Interaction between CFTR and prestin (SLC26A5)

Kazuaki Homma, Katharine K. Miller, Charles T. Anderson, Soma Sengupta, Guo Guang Du, Salvador Aguiñaga, Mary Ann Cheatham, Peter Dallos, Jing Zheng*

*Corresponding author for this work

Research output: Contribution to journalArticlepeer-review

40 Scopus citations


Cystic fibrosis transmembrane conductance regulator (CFTR) is a cAMP-activated chloride channel that is present in a variety of epithelial cell types, and usually expressed in the luminal membrane. In contrast, prestin (SLC26A5) is a voltage-dependent motor protein, which is present in the basolateral membrane of cochlear outer hair cells (OHCs), and plays an important role in the frequency selectivity and sensitivity of mammalian hearing. By using in situ hybridization and immunofluorescence, we found that both mRNA and protein of CFTR are present in OHCs, and that CFTR localizes in both the apical and the lateral membranes. CFTR was not detected in the lateral membrane of inner hair cells (IHCs) or in that of OHCs derived from prestin-knockout mice, i.e., in instances where prestin is not expressed. These results suggest that prestin may interact physically with CFTR in the lateral membrane of OHCs. Immunoprecipitation experiments confirmed a prestin-CFTR interaction. Because chloride is important for prestin function and for the efferent-mediated inhibition of cochlear output, the prestin-directed localization of CFTR to the lateral membrane of OHCs has a potential physiological significance. Aside from its role as a chloride channel, CFTR is known as a regulator of multiple protein functions, including those of the solute carrier family 26 (SLC26). Because prestin is in the SLC26 family, several members of which interact with CFTR, we explored the potential modulatory relationship associated with a direct, physical interaction between prestin and CFTR. Electrophysiological experiments demonstrated that cAMP-activated CFTR is capable of enhancing voltage-dependent charge displacement, a signature of OHC motility, whereas prestin does not affect the chloride conductance of CFTR.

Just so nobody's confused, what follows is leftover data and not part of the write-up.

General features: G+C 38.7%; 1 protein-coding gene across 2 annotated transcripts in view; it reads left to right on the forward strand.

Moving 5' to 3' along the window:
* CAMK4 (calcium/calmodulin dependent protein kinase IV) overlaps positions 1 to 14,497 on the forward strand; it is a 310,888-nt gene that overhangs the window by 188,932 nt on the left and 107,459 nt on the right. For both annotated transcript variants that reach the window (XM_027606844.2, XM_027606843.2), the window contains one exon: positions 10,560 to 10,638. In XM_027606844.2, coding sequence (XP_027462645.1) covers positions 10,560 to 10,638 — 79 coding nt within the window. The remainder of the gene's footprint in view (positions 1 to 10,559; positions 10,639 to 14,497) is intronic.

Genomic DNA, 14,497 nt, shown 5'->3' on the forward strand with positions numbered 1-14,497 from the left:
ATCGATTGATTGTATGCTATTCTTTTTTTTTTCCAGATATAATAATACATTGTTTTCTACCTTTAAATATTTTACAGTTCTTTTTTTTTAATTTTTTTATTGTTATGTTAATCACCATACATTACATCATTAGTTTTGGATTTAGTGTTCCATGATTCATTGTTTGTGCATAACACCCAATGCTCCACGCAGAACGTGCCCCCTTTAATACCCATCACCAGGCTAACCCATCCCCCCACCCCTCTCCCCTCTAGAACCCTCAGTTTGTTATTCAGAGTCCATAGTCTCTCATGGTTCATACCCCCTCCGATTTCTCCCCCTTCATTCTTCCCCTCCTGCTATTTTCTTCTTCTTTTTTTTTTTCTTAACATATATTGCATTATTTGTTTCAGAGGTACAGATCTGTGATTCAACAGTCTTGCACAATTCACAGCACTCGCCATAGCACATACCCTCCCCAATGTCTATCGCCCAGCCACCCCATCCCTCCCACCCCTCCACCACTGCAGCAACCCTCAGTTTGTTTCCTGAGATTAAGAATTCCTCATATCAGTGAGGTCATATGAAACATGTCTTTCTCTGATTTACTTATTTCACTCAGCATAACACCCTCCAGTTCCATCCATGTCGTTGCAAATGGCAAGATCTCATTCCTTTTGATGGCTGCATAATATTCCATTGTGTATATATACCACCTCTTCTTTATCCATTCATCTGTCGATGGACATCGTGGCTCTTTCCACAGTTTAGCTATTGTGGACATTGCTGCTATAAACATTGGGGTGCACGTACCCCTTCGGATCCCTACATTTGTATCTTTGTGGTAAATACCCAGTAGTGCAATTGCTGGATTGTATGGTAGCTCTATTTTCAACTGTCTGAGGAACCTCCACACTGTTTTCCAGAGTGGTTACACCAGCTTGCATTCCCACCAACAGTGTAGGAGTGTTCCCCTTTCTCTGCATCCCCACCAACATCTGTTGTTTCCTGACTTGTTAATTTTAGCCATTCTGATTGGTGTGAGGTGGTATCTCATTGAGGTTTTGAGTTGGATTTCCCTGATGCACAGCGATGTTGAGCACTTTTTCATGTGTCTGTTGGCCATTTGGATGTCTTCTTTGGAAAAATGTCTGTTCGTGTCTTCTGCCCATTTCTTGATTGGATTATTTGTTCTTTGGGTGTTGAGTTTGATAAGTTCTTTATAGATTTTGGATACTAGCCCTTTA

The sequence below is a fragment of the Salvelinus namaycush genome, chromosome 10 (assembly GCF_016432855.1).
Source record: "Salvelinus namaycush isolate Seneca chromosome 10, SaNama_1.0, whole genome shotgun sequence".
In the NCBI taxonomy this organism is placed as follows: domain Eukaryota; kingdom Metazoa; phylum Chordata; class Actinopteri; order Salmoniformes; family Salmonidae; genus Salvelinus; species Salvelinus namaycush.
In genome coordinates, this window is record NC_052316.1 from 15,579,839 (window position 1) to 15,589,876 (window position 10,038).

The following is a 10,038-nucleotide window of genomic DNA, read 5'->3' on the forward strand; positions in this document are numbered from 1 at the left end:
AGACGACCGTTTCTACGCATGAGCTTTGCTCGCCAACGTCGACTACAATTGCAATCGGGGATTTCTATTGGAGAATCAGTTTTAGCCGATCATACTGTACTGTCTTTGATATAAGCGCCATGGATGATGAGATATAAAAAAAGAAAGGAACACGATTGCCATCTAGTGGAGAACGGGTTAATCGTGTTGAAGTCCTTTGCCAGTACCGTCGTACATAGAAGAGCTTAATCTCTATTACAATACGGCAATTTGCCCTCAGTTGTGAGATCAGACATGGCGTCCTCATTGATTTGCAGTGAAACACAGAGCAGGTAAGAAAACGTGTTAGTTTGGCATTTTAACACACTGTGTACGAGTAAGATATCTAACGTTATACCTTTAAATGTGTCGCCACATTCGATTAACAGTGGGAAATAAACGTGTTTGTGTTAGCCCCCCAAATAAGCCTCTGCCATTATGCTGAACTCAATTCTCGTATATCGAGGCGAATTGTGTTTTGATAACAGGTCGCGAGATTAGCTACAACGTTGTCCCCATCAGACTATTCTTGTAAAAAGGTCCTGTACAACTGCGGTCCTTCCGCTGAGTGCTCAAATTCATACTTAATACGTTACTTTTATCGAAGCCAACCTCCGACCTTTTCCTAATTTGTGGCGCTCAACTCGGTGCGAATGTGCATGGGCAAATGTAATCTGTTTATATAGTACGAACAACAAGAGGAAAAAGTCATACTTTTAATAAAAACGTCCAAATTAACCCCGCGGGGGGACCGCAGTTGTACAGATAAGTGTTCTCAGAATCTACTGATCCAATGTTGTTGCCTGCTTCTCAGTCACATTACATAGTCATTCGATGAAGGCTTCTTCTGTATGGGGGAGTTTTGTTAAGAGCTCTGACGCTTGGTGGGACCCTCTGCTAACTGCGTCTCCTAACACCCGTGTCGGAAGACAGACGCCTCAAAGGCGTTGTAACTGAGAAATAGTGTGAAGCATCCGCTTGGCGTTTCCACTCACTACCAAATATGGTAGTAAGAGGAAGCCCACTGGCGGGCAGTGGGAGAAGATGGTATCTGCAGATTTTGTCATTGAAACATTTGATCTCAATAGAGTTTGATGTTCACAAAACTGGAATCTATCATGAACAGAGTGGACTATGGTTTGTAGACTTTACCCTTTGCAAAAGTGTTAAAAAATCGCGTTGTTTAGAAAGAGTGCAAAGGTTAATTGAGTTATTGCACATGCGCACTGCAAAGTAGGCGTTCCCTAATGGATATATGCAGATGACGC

Original languageEnglish (US)
Pages (from-to)1029-1040
Number of pages12
JournalBiochimica et Biophysica Acta - Biomembranes
Issue number6
StatePublished - Jun 2010


  • CFTR
  • Chloride
  • Nonlinear capacitance
  • Outer hair cell
  • Prestin
  • SLC26A

ASJC Scopus subject areas

  • Biophysics
  • Biochemistry
  • Cell Biology


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